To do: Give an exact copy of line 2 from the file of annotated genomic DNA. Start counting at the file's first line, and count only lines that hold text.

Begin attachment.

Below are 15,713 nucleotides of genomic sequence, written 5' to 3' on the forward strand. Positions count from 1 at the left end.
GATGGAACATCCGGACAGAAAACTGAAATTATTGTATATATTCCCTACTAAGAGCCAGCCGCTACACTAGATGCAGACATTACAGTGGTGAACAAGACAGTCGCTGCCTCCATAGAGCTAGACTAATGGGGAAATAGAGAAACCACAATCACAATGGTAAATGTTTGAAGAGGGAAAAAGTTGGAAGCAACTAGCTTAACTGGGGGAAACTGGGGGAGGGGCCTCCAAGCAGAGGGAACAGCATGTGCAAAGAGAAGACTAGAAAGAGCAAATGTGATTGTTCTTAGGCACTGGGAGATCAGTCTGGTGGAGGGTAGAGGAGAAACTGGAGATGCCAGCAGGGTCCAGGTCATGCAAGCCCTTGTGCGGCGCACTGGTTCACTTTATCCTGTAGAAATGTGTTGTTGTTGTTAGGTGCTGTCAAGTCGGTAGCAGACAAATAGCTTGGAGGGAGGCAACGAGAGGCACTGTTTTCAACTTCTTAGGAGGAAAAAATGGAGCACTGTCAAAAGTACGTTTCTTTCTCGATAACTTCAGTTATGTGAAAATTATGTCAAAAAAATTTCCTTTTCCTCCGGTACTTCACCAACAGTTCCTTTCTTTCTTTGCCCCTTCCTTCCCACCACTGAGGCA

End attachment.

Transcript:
GATGGAACATCCGGACAGAAAACTGAAATTATTGTATATATTCCCTACTAAGAGCCAGCCGCTACACTAGATGCAGACATTACAGTGGTGAACAAGACAGTCGCTGCCTCCATAGAGCTAGACTAATGGGGAAATAGAGAAACCACAATCACAATGGTAAATGTTTGAAGAGGGAAAAAGTTGGAAGCAACTAGCTTAACTGGGGGAAACTGGGGGAGGGGCCTCCAAGCAGAGGGAACAGCATGTGCAAAGAGAAGACTAGAAAGAGCAAATGTGATTGTTCTTAGGCACTGGGAGATCAGTCTGGTGGAGGGTAGAGGAGAAACTGGAGATGCCAGCAGGGTCCAGGTCATGCAAGCCCTTGTGCGGCGCACTGGTTCACTTTATCCTGTAGAAATGTGTTGTTGTTGTTAGGTGCTGTCAAGTCGGTAGCAGACAAATAGCTTGGAGGGAGGCAACGAGAGGCACTGTTTTCAACTTCTTAGGAGGAAAAAATGGAGCACTGTCAAAAGTACGTTTCTTTCTCGATAACTTCAGTTATGTGAAAATTATGTCAAAAAAATTTCCTTTTCCTCCGGTACTTCACCAACAGTTCCTTTCTTTCTTTGCCCCTTCCTTCCCACCACTGAGGCA